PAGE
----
And now for a redefinition:
A good remake takes a good song and expands it–artistically or audientially. (I made up that word.)
Now a remake of my own.
I wrote the song Psalm 100 while in Egypt several years ago. I was able to record it at the generosity of my friend Patrick Evans, because I was clueless about all that technical stuff. A few days ago, I had the idea to re-record it, giving it a different feel. I’m so thankful for Patrick, and I am also thankful for my Mac. Check it out!
Oh, and I think it’s awesome that when PCD performed “Revelation Song” at the Dove Awards they invited Kari Jobe to sing with them…:o)
Shalom, y’all.

The Trouble with Rhythms

Warning: Men, this is not for the faint of heart. Women, it should be okay with you, unless perhaps you’re on your period and are feeling self-centered and feisty. And now I’ll explain.

God loves rhythms. (So does my daughter Lily. You should see her shake her maracas.) I mean, look at days. The same thig happens every evening with the sunset and then there’s night and sunrise and morning. Pattern. Repetition. Rhythm.

Seasons have rhythm: summer, fall, winter, spring, and repeat.
Oceans have rhythm: low tide, swell, high tide, repeat.
The Gershwin brothers have rhythm (okay, they ‘got’ it…): rhythm, music, my man, repeat.

Our bodies have rhythm. Females bodies in particular. So much so that we call our monthly ‘affliction’ a period.

I grew up in a house of estrogen: me, my sister, and my mom. My poor dad used to joke that he was scared one week a month of saying anything. Girls, you know this–when you live with other girls, your cycles like to cycle together–it’s like the girliest thing you can do, right? Forget merely going to the bathroom together at restaurants…Cycle together.

The other day, my husband asked me as I drove him to work (and we might also have been talking through some issues caused by my monthly moody party), “Why do women’s bodies do that–cycle together?” The only answer I could come up with was this: “The kindness of God.” And we both laughed at the thought of God sparing men’s lives during the periodic havoc that hormones can wreak on domestic life…”This too shall pass.” :o)

But the more I thought about it, the bigger my idea of the kindness of God got. Come on the journey with me.

What if women falling into sync has more redemption than curse to it? We were made to live in community, right? So the periodic harmony of our bodies is inevitable. Could it also be desired? Desired for more than just a monthly prediction of crabbiness and lack of grace and composure, a time for our husbands, brothers, fathers, and sons (and preadolescent daughters and post-menapausal mothers, actually) to cling to the promise “This too shall pass”?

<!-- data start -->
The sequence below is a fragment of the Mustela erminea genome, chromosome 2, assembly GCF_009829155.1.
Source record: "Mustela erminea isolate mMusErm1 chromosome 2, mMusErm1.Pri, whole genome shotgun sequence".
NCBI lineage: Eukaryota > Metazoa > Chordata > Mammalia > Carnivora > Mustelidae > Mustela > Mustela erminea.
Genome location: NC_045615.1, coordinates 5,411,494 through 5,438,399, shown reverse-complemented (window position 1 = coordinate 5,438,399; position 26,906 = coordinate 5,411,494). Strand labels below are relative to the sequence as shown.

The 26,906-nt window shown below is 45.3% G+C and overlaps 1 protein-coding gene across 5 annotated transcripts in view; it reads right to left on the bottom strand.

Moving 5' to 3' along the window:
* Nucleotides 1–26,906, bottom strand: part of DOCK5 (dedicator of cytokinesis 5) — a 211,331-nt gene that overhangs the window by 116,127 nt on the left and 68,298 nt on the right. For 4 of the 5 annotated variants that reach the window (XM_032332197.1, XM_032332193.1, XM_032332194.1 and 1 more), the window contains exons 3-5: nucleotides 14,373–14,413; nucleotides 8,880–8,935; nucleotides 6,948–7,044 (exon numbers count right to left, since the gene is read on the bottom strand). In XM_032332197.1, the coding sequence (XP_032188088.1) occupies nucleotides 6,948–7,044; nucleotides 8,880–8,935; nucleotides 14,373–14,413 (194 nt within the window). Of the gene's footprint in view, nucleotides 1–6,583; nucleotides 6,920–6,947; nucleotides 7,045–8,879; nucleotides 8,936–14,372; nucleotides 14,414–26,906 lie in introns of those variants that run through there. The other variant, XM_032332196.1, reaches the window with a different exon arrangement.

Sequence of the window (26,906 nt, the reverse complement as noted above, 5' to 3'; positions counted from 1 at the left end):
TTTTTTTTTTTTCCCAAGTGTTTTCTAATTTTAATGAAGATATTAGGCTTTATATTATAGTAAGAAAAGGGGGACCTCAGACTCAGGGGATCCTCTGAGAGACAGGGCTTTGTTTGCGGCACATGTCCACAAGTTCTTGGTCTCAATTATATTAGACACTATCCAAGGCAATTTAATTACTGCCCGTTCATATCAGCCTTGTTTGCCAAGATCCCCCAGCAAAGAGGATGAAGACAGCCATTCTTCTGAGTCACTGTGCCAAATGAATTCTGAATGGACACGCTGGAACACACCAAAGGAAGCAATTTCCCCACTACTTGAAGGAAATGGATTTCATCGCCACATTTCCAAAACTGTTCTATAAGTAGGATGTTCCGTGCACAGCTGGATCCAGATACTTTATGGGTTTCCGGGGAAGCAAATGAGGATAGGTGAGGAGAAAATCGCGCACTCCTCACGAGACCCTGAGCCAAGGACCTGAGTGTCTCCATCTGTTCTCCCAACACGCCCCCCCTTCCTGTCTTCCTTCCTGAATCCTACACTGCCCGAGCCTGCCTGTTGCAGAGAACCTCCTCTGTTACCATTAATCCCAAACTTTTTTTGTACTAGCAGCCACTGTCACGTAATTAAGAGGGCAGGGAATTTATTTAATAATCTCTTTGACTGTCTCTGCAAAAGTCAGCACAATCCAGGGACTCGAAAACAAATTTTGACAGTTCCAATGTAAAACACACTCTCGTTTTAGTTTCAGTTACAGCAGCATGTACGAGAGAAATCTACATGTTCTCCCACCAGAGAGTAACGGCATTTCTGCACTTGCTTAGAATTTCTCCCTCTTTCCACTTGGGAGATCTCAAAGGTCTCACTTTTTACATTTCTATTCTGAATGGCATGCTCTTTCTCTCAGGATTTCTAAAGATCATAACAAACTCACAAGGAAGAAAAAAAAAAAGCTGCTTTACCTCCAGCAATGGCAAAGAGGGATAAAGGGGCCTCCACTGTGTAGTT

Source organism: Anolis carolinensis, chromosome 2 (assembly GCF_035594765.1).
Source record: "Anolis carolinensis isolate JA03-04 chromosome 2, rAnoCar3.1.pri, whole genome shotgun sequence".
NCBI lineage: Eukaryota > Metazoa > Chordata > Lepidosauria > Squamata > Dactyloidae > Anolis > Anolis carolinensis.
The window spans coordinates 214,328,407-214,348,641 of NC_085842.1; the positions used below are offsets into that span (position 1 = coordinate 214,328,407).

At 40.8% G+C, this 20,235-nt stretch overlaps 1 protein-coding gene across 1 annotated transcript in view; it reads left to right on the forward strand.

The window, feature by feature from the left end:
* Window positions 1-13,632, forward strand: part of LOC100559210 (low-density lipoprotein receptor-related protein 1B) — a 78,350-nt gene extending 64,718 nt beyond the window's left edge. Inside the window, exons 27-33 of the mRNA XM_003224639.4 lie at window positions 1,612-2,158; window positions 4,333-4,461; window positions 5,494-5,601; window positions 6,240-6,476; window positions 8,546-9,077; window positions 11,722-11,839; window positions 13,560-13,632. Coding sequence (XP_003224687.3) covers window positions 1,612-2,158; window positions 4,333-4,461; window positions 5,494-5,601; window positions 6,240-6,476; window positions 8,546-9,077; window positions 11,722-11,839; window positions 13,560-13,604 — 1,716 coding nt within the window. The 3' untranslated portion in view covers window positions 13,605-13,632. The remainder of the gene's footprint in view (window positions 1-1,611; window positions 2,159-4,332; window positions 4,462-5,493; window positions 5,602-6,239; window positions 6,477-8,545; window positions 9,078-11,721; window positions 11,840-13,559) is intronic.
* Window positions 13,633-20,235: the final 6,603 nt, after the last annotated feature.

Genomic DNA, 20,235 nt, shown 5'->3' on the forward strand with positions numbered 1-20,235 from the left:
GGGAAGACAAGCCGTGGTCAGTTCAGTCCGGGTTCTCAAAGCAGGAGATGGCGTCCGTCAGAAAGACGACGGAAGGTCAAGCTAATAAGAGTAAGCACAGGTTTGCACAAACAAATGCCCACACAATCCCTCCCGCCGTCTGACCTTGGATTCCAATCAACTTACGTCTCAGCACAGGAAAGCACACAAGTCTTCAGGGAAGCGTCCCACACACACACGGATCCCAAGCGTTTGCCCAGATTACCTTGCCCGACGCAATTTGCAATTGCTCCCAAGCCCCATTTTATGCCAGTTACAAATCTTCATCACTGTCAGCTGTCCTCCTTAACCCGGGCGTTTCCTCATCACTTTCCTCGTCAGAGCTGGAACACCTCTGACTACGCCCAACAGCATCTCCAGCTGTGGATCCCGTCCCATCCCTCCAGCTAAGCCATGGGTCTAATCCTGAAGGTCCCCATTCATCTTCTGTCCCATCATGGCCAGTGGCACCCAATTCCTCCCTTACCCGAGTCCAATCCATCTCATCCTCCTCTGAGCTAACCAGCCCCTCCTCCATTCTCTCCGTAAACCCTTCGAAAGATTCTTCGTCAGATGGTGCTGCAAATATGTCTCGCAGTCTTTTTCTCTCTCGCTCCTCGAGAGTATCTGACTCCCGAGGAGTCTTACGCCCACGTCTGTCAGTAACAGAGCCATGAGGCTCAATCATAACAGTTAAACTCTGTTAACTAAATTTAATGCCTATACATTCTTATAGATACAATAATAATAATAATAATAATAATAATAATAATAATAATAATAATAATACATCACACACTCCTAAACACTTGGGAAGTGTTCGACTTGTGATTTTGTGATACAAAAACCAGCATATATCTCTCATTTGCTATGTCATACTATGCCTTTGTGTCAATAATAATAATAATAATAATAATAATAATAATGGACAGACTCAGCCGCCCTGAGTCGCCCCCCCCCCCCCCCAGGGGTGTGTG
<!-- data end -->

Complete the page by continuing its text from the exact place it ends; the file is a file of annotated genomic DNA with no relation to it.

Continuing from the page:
What if God designed us this way, vulnerably and sensitively, to reflect deep truth? That for one week, women could join together in our weakness and fight the temptation to walk (crab) in our flesh. We could grab the hem of His robe together and hang on for His life to flow through us. That one week out of the month in every community, Satan would fear for his very soul as we unite as sisters covered by the blood and walking in a deeper place of revelation. That we could rejoice in the natural rhythm of our bodies that is a testament that God made us to bear fruit and multiply, in the flesh and the spirit.

So I’m holding on to his revelation today. I may or may not be fighting the temptation to crab as I write. I’ll let you take it from here.


Hey, I have this book you would like…

Guilty as charged. I have so often recommended a book to someone because I think they need what the book has to offer. I’ll bet you’ve done it too. But I don’t just stop at books; I offer sermon audio files and songs and blogs… And let me say that when a lot of your friends (plus your hubby) work a lot or are in graduate school where their time is mostly spoken for, the last thing they want to do is sit for an hour and listen to a speaker talk about what you think they need to know.

Guilty as charged.

Now, I’m not saying that my friends haven’t benefitted from the ‘wisdom’ I’ve offered. But I think what I need to learn better is that my friends (and husband) don’t need another book telling them how to live or how they could be making the most of their relationships; rather, they need me to be their friend (or, in one special case, his wife). I’m not a book or an hour-long sermon.  What my friends and husband need is for me to be Amanda, the Amanda who loves to read books and listen to sermons, the Amanda who distills what God is teaching me through all these things and shares bits and pieces in conversation, not in speeches or sermons. This is what it means to make truth incarnational. To look to Jesus to get my needs met and then to share with others how He has done that, how He has taught me to live more fully, in my own words. Not hit-and-run discipleship, which assumes that people will care about what that pastor you listened to had to say five years ago verbatim and with the poor-quality recording… No, I’m the one they care about and therefore put up with long enough to listen to. It’s a journey together, not a classroom makeover.

Am I saying that I will never offer a book, sermon, or song to you? Sorry, friends, but probably not. Thanks for your patience with me. What it does mean is that when I hear or read something that reminds me of you or encourages me to pray for you and be thankful for you, I’m not gonna throw a book at you. Sorry to those of you who have been victims of my attempts at peer H-a-R discipleship. :) I’m learning. It means that I am committing to praying through what I’ve read or heard and seeing where I need to grow and learn and then perhaps have a chance to share it with you. I’d love to sit and tell you all about it (partly because I am an external processor). But mostly I’m gonna pray for you.

Shalom, y’all.